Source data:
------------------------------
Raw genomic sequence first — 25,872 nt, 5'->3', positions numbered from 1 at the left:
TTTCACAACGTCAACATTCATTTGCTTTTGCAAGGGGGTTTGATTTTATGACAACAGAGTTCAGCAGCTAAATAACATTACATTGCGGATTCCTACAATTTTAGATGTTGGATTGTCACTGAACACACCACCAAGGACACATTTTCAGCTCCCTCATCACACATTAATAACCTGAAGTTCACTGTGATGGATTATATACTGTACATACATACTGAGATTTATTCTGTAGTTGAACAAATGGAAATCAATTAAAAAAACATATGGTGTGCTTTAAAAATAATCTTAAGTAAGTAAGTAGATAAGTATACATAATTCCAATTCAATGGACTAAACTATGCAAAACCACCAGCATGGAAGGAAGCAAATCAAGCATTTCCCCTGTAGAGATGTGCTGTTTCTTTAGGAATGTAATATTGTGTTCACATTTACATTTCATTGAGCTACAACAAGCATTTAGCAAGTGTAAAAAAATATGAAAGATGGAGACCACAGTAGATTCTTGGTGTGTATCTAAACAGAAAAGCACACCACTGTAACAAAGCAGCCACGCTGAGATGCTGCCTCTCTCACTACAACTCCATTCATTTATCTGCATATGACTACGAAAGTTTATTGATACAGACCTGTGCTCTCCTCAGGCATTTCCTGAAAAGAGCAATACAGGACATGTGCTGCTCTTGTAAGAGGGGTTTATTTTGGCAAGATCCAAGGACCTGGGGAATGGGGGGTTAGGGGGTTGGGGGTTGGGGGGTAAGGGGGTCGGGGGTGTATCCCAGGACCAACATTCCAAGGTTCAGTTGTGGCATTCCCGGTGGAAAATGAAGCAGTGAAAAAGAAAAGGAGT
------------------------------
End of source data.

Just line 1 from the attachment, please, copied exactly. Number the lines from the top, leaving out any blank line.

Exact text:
Raw genomic sequence first — 25,872 nt, 5'->3', positions numbered from 1 at the left: